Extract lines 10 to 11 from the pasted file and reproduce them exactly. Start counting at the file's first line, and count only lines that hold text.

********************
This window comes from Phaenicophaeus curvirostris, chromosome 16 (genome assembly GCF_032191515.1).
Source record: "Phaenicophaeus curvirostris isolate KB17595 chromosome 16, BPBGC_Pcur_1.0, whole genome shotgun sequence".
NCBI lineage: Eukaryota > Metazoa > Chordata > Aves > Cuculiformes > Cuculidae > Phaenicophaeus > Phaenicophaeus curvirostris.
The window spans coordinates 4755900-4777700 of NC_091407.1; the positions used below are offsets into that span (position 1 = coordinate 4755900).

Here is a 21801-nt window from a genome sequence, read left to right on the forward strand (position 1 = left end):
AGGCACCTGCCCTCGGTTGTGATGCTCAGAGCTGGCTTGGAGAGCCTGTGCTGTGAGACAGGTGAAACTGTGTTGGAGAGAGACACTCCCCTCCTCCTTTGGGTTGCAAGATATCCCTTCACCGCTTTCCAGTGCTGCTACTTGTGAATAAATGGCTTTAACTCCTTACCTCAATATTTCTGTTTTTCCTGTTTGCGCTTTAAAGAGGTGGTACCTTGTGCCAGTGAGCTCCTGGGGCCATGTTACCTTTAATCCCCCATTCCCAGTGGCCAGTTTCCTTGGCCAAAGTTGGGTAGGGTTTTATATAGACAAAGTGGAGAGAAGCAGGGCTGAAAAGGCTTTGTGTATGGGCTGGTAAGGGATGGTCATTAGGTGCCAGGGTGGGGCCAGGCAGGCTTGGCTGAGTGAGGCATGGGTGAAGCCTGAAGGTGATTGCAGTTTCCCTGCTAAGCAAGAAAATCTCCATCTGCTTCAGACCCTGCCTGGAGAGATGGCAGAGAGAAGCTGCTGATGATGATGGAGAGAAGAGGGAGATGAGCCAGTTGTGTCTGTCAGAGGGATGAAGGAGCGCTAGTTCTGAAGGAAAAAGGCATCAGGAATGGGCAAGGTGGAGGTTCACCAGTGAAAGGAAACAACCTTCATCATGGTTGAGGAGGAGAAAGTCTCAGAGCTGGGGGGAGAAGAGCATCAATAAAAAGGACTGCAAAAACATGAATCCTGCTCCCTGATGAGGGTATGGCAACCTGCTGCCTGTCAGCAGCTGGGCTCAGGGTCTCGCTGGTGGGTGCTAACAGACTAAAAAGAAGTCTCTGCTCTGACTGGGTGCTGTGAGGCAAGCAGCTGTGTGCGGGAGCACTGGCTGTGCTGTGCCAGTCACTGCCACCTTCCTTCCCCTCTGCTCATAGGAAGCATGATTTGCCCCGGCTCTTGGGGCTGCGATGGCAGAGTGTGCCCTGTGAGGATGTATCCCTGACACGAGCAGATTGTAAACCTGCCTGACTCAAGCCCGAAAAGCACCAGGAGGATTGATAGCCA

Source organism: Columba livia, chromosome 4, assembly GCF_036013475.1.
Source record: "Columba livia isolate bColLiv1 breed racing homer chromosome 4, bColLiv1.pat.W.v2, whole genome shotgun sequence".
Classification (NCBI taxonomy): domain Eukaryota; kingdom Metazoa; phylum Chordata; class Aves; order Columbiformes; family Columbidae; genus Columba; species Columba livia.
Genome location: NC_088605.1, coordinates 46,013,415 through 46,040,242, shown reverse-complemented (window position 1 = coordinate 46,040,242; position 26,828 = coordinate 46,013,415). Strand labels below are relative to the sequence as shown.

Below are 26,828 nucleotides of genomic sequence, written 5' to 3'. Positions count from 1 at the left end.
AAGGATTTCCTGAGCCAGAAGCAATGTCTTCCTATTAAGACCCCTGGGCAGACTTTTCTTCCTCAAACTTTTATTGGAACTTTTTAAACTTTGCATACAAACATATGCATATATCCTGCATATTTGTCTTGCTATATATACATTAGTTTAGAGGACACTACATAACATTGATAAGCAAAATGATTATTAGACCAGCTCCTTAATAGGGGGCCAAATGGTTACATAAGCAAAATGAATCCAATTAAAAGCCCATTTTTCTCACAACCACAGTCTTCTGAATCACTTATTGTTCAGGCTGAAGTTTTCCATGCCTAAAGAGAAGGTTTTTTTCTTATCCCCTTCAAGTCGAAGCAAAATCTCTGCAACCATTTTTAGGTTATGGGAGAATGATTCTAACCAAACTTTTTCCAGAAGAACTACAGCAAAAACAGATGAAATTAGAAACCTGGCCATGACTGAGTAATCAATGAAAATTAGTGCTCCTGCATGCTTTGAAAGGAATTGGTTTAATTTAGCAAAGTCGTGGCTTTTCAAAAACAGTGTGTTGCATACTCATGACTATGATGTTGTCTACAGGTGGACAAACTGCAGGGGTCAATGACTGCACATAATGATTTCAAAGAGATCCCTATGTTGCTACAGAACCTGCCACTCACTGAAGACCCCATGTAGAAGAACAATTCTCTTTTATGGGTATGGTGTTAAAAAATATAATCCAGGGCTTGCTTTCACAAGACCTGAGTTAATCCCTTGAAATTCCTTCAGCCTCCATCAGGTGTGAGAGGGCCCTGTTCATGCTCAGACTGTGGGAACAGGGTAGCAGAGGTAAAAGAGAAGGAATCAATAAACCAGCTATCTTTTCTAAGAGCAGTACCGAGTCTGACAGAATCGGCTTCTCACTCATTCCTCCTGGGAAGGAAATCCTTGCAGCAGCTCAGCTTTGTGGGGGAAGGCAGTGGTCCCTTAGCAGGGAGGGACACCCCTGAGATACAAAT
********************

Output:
Genome location: NC_088605.1, coordinates 46,013,415 through 46,040,242, shown reverse-complemented (window position 1 = coordinate 46,040,242; position 26,828 = coordinate 46,013,415). Strand labels below are relative to the sequence as shown.

Below are 26,828 nucleotides of genomic sequence, written 5' to 3'. Positions count from 1 at the left end.